Tor operator raided in Finland
g06b08120301 at email.nbu.edu.cn
Sun Jan 27 02:41:13 UTC 2008
Why tor is banned in Finland?
----- Original Message -----
From: <dr._no at cool.ms>
To: <or-talk at freehaven.net>
Sent: Sunday, January 27, 2008 10:23 AM
Subject: Re: Tor operator raided in Finland
>> maillist wrote:
>> > They took all my computers and tried
>> > to take my UPS before I convinced them that it's not a computer.
>> No offense, but... LMAO! That's just sad; they can't tell a computer
>> from a UPS...
> i also thought about it and it's possible to e. g. to hide a WLAN or
> powerline NAS in a wall,
> but that's expensive and i do prefer encryption - even for all of my
> and my backup in the safe-deposit box.
> That does cost nothing (except some performance, some seconds for creation
> an the password
> for mounting) and it's save.
> And i've read reportsthat the police sometimes also takes printers and
> other PC stuff, so an
> UPS is not a good idea.
> Currently i'm putting my root file system on an USB key, following the
> encrypted root filesystem
> howto, in a partition of type 0 (officially empty).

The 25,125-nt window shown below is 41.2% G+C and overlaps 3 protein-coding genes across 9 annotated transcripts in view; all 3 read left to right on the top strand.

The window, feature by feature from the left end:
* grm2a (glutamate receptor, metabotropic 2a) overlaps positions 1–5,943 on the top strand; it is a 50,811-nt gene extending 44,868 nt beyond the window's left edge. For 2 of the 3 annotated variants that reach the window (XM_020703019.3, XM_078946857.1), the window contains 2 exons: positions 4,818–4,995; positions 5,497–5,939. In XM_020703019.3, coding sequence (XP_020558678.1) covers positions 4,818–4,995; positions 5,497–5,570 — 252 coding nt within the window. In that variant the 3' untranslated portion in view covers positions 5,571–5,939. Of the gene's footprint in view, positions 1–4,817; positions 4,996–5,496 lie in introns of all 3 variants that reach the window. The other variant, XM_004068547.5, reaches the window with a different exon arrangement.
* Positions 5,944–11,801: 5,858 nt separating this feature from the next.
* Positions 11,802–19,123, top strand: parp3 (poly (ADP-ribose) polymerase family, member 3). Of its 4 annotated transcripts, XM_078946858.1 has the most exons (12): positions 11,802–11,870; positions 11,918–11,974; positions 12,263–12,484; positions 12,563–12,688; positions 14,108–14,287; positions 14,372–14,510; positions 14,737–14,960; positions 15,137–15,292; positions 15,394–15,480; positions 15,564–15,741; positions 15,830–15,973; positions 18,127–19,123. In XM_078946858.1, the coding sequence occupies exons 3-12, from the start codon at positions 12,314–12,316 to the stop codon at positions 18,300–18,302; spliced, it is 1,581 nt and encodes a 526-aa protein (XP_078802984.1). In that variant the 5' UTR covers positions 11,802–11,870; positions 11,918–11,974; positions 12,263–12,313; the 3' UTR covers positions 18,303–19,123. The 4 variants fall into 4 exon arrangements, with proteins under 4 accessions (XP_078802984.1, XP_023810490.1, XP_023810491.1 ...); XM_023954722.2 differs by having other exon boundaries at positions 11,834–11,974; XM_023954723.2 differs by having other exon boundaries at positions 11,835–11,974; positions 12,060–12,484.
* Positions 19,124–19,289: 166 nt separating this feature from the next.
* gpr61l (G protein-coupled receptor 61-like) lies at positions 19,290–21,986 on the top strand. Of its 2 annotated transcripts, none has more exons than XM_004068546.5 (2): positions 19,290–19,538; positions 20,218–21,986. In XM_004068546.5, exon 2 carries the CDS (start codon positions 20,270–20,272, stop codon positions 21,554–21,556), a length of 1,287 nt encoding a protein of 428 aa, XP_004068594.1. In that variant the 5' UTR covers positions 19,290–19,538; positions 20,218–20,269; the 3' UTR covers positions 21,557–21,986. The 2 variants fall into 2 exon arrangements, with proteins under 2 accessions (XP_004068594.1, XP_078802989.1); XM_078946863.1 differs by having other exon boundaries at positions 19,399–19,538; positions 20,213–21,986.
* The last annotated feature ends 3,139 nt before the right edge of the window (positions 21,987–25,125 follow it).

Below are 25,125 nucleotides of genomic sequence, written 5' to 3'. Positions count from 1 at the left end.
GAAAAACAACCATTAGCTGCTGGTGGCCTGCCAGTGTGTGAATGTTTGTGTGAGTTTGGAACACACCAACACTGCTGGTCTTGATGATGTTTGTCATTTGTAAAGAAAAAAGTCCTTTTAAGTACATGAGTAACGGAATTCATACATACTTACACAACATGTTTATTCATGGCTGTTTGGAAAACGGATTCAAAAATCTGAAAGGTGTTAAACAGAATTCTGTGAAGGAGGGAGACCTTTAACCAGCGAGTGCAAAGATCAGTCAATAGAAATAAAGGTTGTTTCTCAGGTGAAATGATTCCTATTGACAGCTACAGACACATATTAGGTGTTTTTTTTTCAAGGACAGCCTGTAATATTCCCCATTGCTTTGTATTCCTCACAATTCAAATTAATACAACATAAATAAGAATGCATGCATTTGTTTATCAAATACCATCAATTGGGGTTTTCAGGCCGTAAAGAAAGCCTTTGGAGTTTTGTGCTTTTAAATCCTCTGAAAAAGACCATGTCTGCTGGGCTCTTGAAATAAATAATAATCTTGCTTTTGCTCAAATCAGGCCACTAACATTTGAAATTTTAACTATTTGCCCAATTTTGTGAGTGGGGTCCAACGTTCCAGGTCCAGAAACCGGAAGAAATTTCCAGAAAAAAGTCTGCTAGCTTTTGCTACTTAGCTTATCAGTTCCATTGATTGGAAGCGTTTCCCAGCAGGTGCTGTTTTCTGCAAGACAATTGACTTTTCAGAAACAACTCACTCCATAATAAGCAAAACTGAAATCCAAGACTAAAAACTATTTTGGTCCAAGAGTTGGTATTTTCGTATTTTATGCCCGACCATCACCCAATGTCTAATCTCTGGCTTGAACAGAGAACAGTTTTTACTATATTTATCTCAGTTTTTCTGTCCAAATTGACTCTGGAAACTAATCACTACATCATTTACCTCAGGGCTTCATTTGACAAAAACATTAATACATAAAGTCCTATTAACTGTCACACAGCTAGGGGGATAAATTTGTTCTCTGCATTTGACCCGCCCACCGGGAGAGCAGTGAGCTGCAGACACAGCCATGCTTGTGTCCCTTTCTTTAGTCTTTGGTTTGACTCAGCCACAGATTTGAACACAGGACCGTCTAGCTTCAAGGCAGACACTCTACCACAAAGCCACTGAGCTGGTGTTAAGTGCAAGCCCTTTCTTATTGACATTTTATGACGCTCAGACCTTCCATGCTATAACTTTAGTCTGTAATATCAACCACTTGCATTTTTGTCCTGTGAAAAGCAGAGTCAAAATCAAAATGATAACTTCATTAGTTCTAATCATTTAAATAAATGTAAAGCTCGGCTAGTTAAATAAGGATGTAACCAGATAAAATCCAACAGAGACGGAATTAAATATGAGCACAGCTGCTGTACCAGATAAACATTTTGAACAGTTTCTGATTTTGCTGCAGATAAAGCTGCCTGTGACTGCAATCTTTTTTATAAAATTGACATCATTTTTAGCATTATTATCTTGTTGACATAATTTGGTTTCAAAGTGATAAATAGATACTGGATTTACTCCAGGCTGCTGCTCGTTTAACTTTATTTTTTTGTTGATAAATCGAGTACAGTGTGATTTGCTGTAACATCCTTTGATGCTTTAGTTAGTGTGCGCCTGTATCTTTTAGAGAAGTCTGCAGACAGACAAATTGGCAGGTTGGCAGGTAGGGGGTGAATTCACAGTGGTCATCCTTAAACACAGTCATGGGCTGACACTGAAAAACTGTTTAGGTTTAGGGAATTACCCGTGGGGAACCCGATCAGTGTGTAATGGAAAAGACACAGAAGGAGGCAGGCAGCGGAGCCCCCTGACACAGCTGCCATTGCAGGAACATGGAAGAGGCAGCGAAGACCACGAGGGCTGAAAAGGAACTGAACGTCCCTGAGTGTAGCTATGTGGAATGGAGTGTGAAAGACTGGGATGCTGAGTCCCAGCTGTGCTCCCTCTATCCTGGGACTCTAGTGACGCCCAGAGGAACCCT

> And if you use a small USB key, e. g. an Sony Micro Vault Tiny, you can
> hide it nearly everywhere,
> because it's so small:
> If you have small children, you first should make sure that it can not get
> swallowed ;-)
> If someone, e. g. a judge or policeman, asks you for the password you can
> simply forget it or say that due to
> the International Covenant on Civil and Political Rights, article 14,
> paragraph 3, chapter g, you
> can not be forced to tell someone else the password:
> So asking for a password is a suspect trick, because since the romans the
> principle that you can't be
> compelled to testify against yourself or to confess, e. g. by telling
> someone else a password, is standard
> and known as "nemo tenetur se ipsum accusare".
> So if someone forces you to give a password it is highly illegal a) du to
> international law, b) against more
> than more than 2000 years of jurisdiction, c) against the freedom of
> thought (a password which is created
> by your brain is only a thought) and several other constitutional
> In germany the "nemo tenetur se ipsum accusare" is specified as STPO
> Paragraph 55.
> Another point is that a good password is hard to create; therefore you can
> reclaim the international
> copyright for your good passwords.
> If someone would ask me for a password, i would spam, tell wrong
> passwords, to waste his time, which could
> be used to ask others for passwords ;-)
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